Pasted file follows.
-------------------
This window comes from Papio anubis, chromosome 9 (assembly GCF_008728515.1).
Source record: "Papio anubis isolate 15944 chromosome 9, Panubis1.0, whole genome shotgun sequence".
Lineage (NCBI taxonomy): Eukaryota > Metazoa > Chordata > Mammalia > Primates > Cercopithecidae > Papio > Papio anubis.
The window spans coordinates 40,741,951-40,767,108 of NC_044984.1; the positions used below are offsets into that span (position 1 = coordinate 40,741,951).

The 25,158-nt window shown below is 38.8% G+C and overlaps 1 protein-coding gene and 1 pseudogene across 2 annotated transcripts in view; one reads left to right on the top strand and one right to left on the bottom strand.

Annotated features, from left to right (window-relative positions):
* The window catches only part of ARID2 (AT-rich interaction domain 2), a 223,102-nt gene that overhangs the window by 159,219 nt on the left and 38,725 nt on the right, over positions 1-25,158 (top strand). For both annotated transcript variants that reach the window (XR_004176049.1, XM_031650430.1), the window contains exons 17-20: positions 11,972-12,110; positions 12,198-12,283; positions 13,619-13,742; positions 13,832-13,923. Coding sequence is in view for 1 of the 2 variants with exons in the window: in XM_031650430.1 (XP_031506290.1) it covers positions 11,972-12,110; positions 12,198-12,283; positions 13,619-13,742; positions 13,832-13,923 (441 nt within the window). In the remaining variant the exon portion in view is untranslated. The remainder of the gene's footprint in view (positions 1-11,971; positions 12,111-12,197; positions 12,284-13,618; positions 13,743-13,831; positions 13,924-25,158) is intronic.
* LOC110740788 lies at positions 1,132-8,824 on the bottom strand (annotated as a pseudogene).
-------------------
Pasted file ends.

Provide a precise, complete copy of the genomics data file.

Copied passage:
This window comes from Papio anubis, chromosome 9 (assembly GCF_008728515.1).
Source record: "Papio anubis isolate 15944 chromosome 9, Panubis1.0, whole genome shotgun sequence".
Lineage (NCBI taxonomy): Eukaryota > Metazoa > Chordata > Mammalia > Primates > Cercopithecidae > Papio > Papio anubis.
The window spans coordinates 40,741,951-40,767,108 of NC_044984.1; the positions used below are offsets into that span (position 1 = coordinate 40,741,951).

The 25,158-nt window shown below is 38.8% G+C and overlaps 1 protein-coding gene and 1 pseudogene across 2 annotated transcripts in view; one reads left to right on the top strand and one right to left on the bottom strand.

Annotated features, from left to right (window-relative positions):
* The window catches only part of ARID2 (AT-rich interaction domain 2), a 223,102-nt gene that overhangs the window by 159,219 nt on the left and 38,725 nt on the right, over positions 1-25,158 (top strand). For both annotated transcript variants that reach the window (XR_004176049.1, XM_031650430.1), the window contains exons 17-20: positions 11,972-12,110; positions 12,198-12,283; positions 13,619-13,742; positions 13,832-13,923. Coding sequence is in view for 1 of the 2 variants with exons in the window: in XM_031650430.1 (XP_031506290.1) it covers positions 11,972-12,110; positions 12,198-12,283; positions 13,619-13,742; positions 13,832-13,923 (441 nt within the window). In the remaining variant the exon portion in view is untranslated. The remainder of the gene's footprint in view (positions 1-11,971; positions 12,111-12,197; positions 12,284-13,618; positions 13,743-13,831; positions 13,924-25,158) is intronic.
* LOC110740788 lies at positions 1,132-8,824 on the bottom strand (annotated as a pseudogene).